Plain English — the search for meaning goes on

I’m old enough now to see convoluted language for what it is—a waste of my time. It took a few decades before the uncertainties of youth were overridden by the weariness of having to make sense of just too many words. Yes, I can do it, but why are you asking me to?

It’s a formidable ego that expects me to read 100 word sentences with multiple clauses, parentheses and ideas (unless written in lyrical prose that soothes and transports.) Sometimes I’ve been so bewildered by sentence constructions, I’ve almost given up, thinking maybe I can ignore that bit—what does that one clause matter anyway? But they do matter. It’s not always the vibe.

If we have to read it, we trudge on, befuddled.  If we don’t need the information, we just turn away.

I know about writing to dominate, to intimidate, or just to keep at bay. I cut my teeth professionally writing letters from executive officials to the public.  We called one template the ‘stuff-off’. That’s a different woe.

But if your material is there to be read, if you want it to do something, give your complex ideas space to let the reader reflect.  With technical, operational, or business writing, banish anything that makes the reader work too hard deciphering your sentences—they need their energy to understand the topic.  Let them see what lies ahead. Don’t trigger anxiety.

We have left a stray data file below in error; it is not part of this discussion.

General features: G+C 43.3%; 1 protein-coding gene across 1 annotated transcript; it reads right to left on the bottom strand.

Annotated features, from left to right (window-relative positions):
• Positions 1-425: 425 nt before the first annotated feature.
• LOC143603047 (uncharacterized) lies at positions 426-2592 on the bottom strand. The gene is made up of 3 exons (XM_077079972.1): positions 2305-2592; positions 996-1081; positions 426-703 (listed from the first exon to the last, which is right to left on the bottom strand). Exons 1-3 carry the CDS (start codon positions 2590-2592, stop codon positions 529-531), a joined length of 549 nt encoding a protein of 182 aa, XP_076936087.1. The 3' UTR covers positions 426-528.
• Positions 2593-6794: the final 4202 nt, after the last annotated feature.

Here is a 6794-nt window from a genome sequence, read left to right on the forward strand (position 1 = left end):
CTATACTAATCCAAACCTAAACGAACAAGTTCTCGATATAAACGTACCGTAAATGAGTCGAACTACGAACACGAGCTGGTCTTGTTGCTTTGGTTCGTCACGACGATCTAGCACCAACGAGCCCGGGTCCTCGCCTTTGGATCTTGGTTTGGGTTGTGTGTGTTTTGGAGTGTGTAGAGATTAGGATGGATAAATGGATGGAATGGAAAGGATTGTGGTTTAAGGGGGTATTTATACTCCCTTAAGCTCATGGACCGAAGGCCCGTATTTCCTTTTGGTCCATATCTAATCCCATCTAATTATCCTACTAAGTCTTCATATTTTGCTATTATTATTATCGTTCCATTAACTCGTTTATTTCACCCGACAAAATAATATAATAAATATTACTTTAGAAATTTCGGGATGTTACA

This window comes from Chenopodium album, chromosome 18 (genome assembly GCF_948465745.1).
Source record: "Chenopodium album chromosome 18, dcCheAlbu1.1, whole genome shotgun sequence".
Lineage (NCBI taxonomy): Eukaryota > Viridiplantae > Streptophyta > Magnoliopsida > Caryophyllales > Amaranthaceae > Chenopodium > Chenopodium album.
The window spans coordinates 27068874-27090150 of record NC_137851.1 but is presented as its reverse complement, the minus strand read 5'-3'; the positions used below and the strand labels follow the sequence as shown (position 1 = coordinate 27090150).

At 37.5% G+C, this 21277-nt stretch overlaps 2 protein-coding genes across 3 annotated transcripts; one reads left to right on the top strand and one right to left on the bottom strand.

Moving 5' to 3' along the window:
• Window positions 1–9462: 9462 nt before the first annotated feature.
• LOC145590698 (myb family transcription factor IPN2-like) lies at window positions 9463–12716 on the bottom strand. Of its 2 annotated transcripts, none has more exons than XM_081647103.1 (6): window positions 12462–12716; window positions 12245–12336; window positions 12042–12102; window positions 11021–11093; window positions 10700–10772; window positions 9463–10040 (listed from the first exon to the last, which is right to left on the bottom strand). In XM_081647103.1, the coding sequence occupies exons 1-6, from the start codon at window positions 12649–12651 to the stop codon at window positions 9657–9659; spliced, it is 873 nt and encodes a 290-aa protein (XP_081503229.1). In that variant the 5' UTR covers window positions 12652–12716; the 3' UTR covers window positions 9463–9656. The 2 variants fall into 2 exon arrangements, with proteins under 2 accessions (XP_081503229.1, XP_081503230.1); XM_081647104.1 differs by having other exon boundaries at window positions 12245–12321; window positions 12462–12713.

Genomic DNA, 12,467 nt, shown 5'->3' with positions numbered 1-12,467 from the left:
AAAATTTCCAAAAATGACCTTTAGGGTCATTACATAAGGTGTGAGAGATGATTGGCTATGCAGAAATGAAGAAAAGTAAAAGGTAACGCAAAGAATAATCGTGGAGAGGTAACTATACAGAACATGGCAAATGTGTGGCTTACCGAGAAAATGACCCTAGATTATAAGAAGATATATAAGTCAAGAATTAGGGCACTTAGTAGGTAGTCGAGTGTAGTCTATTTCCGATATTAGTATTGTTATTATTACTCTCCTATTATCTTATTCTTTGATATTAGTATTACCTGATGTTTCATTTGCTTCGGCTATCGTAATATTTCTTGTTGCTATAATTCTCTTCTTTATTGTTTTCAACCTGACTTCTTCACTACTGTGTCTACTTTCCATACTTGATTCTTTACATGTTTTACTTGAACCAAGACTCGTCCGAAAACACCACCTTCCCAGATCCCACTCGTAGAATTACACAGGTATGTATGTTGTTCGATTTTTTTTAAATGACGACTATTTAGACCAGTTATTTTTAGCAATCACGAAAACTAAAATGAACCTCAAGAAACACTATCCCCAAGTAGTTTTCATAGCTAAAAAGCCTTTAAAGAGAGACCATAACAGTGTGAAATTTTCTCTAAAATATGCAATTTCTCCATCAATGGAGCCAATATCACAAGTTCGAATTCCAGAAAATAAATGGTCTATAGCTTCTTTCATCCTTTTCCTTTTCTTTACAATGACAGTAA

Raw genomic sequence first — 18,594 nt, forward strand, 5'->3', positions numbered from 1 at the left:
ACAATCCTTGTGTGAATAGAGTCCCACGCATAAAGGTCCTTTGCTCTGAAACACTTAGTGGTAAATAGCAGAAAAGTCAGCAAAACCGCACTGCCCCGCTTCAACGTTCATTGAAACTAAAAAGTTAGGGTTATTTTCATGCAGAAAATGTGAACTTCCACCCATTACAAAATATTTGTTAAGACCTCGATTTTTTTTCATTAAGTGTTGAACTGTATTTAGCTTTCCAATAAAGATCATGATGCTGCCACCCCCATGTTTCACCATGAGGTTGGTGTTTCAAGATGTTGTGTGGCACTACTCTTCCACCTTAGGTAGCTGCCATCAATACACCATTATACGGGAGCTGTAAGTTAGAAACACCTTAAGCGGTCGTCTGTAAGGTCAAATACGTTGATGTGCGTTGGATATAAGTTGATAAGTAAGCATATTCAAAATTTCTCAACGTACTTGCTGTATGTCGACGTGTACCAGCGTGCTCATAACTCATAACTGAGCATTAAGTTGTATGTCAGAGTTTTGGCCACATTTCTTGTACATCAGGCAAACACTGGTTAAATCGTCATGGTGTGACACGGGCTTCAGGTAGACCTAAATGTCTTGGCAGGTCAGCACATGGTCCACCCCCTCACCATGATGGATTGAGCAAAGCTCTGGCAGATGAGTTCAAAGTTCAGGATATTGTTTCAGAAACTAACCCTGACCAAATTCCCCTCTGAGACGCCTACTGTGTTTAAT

Mix in some short sentences, connect your ideas. Let your readers form meaning from your words. It’s not treating them like idiots. It’s not talking down to them. And it doesn’t diminish your expertise.

Here’s a beautifully written article on why clarity matters and jargon is such an impediment.

http://www.theatlantic.com/education/archive/2015/10/complex-academic-writing/412255/

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